To be sure, there are a few odds and ends that work in the movie's favor that don't make it a total waste. First, and most important, there's the unending appeal of the Michael Myers character. He's so well-designed and so perfectly simplistic that his mere presence in a film generates enough tension, excitement, and danger to carry the entire thing, even if the rest of it wallows in direct-to-video territory, which at least is a fate that has not yet plagued a Halloween film. Fans of conformity and routine and cinematic comfort will find solace in the darkened corners and bloody violence of Resurrection. It follows the Horror cadence to a "T," building up and then killing off characters in random ways, with the expected last girl standing making it through to the end for a big show-down with the big guy. The cast is bland and the characters they play even more so. Busta Rhymes is the surprising highlight, spicing up the movie with every scene in which he appears -- one in which he unknowingly verbally confronts Michael Myers in particular standing out -- and handling his character's mixture of deadly serious and comic relief with panache. To be sure, Resurrection brings nothing new to the Halloween legend or the Horror movie playbook. It's a generic but serviceable little picture that's as bloody as fans would want but that's sure to divide audiences both in its resolution of the Myers-Strode conflict and in its unimaginative main feature.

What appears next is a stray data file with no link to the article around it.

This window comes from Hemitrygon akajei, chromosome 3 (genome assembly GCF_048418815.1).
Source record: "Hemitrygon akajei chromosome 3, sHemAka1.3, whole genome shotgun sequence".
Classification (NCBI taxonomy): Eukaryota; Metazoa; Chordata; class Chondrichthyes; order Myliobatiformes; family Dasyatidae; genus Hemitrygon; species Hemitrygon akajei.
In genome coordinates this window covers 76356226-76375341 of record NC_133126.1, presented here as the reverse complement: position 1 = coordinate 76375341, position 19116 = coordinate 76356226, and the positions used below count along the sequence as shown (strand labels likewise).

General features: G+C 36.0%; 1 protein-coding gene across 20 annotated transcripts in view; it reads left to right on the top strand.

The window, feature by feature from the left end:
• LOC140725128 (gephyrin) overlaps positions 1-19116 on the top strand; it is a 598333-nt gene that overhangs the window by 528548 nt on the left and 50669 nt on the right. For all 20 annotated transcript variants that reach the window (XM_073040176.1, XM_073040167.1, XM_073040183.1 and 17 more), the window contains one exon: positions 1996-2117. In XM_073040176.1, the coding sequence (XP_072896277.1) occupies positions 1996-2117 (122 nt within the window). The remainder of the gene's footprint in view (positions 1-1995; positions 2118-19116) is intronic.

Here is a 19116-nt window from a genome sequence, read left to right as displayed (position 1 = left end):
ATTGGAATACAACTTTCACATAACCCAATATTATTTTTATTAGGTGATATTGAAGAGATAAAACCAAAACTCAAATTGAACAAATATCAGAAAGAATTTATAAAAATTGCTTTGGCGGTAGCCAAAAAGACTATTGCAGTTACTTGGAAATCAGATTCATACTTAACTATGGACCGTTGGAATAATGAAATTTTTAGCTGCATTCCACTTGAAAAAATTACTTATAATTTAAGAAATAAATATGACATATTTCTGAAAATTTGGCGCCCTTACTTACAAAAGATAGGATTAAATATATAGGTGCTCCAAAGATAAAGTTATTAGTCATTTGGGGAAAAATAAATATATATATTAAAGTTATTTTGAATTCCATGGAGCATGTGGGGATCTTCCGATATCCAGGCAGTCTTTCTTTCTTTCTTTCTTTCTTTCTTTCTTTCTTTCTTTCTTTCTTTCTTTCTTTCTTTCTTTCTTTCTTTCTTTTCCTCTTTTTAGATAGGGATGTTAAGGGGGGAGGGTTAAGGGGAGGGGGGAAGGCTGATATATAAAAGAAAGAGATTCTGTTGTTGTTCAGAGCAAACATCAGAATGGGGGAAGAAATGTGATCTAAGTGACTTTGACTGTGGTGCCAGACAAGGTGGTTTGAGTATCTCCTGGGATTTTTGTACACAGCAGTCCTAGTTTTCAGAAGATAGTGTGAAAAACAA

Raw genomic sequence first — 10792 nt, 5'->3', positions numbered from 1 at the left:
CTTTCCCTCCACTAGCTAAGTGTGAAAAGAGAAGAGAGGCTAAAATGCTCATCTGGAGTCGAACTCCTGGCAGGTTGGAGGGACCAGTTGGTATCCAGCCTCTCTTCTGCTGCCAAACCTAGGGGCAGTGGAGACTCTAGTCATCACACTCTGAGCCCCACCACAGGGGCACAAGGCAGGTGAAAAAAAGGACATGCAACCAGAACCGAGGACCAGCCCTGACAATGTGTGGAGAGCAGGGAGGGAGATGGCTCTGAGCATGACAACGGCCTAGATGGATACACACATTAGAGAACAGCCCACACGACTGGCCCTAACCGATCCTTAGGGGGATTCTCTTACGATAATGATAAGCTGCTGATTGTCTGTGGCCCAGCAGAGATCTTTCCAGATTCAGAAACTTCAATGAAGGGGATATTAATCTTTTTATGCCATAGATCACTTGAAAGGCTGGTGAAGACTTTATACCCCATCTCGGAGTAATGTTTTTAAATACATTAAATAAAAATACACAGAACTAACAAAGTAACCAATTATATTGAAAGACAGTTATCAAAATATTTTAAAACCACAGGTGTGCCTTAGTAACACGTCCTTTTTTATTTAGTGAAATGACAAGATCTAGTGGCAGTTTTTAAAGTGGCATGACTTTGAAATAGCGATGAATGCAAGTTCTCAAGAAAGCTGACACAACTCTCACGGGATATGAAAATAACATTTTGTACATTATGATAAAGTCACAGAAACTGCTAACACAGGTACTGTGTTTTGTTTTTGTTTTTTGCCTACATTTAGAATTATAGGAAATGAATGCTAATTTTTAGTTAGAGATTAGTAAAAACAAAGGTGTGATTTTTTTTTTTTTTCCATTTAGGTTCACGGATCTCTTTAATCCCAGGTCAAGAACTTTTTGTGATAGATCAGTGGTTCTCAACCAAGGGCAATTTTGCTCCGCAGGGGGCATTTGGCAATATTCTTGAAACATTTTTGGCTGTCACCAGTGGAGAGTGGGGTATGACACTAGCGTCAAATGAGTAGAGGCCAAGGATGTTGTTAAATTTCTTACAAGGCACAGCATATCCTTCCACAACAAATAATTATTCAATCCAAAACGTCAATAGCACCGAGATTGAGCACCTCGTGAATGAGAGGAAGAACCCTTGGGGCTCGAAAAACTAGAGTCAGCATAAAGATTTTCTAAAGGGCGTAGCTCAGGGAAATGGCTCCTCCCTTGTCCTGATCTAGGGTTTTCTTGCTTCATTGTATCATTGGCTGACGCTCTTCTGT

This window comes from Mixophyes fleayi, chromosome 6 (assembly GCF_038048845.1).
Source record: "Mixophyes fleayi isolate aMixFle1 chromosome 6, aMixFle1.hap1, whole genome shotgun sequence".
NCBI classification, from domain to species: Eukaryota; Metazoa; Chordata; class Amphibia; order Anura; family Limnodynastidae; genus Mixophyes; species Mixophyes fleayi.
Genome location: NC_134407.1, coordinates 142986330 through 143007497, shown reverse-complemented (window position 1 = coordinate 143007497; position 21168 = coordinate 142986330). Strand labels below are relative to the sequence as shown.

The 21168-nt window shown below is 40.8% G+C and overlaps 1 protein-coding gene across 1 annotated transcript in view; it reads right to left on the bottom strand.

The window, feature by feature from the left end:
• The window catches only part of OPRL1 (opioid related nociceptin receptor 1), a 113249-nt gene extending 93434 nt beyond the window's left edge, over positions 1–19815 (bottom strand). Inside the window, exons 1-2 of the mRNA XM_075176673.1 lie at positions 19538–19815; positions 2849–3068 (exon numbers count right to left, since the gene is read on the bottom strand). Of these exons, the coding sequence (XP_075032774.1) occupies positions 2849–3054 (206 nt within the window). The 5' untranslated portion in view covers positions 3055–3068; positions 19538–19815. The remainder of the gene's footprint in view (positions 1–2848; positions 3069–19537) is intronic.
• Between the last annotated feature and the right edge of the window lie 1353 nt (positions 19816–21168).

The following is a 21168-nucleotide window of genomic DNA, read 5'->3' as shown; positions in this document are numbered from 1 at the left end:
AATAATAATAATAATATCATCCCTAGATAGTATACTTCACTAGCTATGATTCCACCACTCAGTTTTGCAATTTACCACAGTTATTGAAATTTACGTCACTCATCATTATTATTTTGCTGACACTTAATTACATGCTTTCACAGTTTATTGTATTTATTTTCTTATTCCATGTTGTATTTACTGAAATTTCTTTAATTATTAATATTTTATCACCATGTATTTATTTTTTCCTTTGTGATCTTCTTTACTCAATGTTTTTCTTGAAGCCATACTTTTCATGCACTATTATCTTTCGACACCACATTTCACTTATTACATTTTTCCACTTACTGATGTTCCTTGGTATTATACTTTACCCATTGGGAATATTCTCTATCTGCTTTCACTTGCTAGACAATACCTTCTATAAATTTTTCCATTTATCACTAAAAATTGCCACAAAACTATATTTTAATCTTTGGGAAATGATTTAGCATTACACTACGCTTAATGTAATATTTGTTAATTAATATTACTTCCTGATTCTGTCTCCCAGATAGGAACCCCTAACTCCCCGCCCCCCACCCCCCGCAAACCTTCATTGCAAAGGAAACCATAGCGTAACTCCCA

Halloween: Resurrection Blu-ray, Video Quality